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We celebrated the move to Alert Level Two by going out for breakfast.  One of our favourite local cafés is Table at Monks by the Margaret Mahy Playground.  Once we were up and dressed I phoned to check if they were open for in-house breakfasts, and was told yes.  It was exciting to know we could finally have a meal away from home.  We often went to cafés and restaurants during Cathryn’s first weeks here, but hadn’t eaten out since we were in Greymouth almost eight weeks ago.

When we arrived at 8am we were invited to sit at a table.  I asked if we could take their Press, which was okay, but I did wonder how they will clean it before someone else wants it.  The waiter asked if we had a cellphone, and I said no – that’s easier than explaining that my not-so-smartphone can’t download the app. for registration.  Instead we filled out a form that asked for name, address, phone number, email, date, and time.  This is more comprehensive than my experience in shops which usually just ask for name and phone number.

We relished our breakfasts (mushrooms and egg on polenta for me), the first meal Stephen’s had that he hasn’t cooked himself.

Mushrooms and egg on polenta

I didn’t feel I could ask the waiter to use my camera, so attempted a selfie – not my forté.

Breakfasting at Monks

We were at the café for about an hour and during that time no-one else came to dine in, although there were three takeaway coffee customers.  It may take a while for people to venture out, and I guess not many would go out for breakfast early on a misty Thursday morning anyway, especially as this will be the first day back at work for some.

It really was a special treat
to go to a café to eat

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Visits to my blog over the last seven weeks have been the most numerous I’ve seen for several years.  People confined to home are spending more time on the internet, and I’m benefitting.  It’s not easy finding new things to write about when social interaction is limited, plus I’ve been reading fewer books.

I have been watching more television, thanks to Vodafone TV and Netflix.  Last night I watched Becoming, the documentary about Michelle Obama, a truly amazing woman.  The previous evening I saw The Two Popes, which gave a fascinating glimpse inside the Vatican and the Catholic Church, but neither of these films inspired me to write a post about them.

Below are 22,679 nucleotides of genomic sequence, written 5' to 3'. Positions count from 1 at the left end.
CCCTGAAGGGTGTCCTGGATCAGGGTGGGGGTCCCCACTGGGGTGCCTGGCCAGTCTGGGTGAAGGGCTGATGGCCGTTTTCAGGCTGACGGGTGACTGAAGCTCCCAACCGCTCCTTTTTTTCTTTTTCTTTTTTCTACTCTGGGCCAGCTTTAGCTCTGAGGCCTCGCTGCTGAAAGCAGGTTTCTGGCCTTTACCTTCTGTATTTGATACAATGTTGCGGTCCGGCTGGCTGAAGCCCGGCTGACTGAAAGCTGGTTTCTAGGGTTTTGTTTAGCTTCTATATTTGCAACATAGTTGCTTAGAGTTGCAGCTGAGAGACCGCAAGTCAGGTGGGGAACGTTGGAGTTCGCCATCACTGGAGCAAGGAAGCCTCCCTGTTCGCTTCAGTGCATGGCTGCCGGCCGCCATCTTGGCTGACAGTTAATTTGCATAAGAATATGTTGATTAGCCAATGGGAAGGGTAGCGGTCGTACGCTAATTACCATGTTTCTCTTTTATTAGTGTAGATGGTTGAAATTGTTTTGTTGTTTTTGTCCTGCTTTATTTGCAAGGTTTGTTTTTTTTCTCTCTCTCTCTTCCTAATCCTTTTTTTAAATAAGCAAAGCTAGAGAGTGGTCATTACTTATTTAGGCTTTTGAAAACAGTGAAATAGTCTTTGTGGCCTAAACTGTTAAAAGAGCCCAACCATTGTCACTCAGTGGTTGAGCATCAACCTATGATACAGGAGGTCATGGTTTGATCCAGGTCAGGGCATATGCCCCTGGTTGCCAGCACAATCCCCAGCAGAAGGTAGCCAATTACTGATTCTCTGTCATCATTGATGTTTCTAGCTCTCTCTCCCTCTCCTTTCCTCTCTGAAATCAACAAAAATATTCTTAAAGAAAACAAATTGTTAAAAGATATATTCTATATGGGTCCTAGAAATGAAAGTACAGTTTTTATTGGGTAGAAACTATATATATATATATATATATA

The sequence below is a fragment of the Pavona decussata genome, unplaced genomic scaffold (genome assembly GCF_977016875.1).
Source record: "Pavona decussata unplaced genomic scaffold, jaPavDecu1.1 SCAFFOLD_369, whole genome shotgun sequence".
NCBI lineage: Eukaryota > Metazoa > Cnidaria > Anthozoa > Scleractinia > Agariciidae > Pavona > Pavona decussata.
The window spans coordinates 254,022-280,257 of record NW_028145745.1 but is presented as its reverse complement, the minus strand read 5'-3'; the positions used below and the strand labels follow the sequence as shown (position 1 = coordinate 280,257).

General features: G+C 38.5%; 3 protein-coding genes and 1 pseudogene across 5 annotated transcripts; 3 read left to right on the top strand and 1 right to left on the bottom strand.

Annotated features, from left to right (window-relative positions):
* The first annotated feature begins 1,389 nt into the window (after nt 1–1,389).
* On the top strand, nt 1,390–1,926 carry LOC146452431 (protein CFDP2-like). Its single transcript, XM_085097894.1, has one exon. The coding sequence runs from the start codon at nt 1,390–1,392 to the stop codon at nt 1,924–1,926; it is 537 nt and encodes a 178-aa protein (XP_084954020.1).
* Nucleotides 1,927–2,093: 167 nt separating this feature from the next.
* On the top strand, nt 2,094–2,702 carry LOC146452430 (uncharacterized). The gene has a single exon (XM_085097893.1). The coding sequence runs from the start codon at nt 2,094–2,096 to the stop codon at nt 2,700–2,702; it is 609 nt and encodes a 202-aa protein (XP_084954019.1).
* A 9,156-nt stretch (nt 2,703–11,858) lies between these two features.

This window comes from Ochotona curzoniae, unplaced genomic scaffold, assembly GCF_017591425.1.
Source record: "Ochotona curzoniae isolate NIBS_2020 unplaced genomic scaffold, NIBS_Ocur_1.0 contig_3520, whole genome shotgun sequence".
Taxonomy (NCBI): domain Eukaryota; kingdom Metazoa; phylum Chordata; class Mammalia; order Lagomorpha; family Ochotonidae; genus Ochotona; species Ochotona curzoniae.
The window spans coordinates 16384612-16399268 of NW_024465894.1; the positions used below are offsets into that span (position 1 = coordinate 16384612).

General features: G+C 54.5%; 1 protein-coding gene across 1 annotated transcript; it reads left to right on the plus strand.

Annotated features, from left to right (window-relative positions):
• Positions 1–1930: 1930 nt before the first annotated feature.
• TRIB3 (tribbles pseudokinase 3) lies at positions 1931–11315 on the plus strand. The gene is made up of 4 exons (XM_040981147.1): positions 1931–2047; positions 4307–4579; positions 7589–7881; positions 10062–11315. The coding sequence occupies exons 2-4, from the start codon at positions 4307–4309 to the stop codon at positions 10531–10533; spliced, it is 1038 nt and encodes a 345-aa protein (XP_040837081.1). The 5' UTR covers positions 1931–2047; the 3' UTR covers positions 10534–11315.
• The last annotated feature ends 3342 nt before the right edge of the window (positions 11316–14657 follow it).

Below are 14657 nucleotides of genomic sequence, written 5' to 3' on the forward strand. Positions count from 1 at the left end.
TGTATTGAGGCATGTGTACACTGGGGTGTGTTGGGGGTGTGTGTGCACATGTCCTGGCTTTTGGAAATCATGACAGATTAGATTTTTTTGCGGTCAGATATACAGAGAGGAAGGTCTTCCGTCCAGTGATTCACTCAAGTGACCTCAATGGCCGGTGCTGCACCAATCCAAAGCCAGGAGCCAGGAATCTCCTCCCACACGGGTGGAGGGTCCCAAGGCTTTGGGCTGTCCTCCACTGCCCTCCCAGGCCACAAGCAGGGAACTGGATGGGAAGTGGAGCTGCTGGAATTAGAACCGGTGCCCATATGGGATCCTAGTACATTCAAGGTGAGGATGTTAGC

In this morning’s early hours I again listened to Jim Mora’s interview with Neil Gaiman, currently in lockdown in Aotearoa.  I love Neil’s Mushroom Hunters poem, and found his interview enthralling, although I’ve never read his books.

On days when I don’t post, the number of blog visitors declines, and I’m keen to write regularly.  This week I took the brave step of posting stories about my parents and my birth.  Brave, because I don’t usually share such personal details, but I thought Why not?  Both my parents and my only sibling are long dead, so they won’t be complaining.  I’ve toyed with the idea of writing a memoir, and for me the easiest way to do this is by gradual blog posts.  Trying to create a book of memoir seems like too much hard work, requiring research for social context, plus it would be  unlikely to ever be published.  Blogging is an easier way to go, and satisfying, especially when I receive comments.

Poetry writing has hardly happened for me during rāhui, except for a daily couplet in my Poetry Diary.  That gift is one I continue to use and cherish.  The WEA offered an online course in Haiku which I enrolled for, and which started today.  To my relief it comes via e-mail rather than in Zoom sessions, and I hope the discipline of a shorter form may joggle my muse into action.  The tutor is Japanese, and uses Japanese examples, but promotes the 5-7-5 syllable format.  This confuses me as I was taught that the Japanese language doesn’t have syllables.  They use on, sound symbols that are usually based on consonants rather than vowels, and 17 (5 + 7 + 5) is a characteristic rather than a rule.  Poets in Aotearoa are not inclined to use 5-7-5 for haiku that gain publication.  However the 5-7-5 format is a good discipline and it will be fun to experiment.

Tomorrow, the 50th day of rāhui, we will move to Level Two, with more freedom to shop, eat out, have haircuts, etc.  It’s interesting to remember that the 50th day after the February 2011 earthquakes was the day we were finally released from the inner city cordon.  Is 50 a magic number?  When will we next be restricted for 50 days?

My poetry may come alive
if I embrace five-seven-five